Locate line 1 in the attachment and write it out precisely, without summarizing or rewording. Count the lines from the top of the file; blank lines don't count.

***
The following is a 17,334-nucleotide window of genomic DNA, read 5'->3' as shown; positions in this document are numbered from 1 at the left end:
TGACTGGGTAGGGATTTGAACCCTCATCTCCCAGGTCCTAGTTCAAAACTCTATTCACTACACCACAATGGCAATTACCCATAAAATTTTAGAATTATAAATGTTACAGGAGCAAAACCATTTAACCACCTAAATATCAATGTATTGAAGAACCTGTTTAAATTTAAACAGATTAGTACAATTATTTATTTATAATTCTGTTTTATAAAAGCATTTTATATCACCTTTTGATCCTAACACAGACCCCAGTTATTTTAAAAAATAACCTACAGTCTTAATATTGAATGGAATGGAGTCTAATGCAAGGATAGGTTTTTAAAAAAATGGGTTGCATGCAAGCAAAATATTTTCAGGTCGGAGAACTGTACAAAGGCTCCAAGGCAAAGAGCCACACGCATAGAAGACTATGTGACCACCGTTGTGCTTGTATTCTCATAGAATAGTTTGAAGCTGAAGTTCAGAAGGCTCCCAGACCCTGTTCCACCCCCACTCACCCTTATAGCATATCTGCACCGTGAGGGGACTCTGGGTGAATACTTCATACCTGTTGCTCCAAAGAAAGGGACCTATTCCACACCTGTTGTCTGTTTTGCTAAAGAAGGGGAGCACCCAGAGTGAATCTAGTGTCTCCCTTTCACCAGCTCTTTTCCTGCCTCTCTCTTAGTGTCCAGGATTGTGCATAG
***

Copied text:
The following is a 17,334-nucleotide window of genomic DNA, read 5'->3' as shown; positions in this document are numbered from 1 at the left end: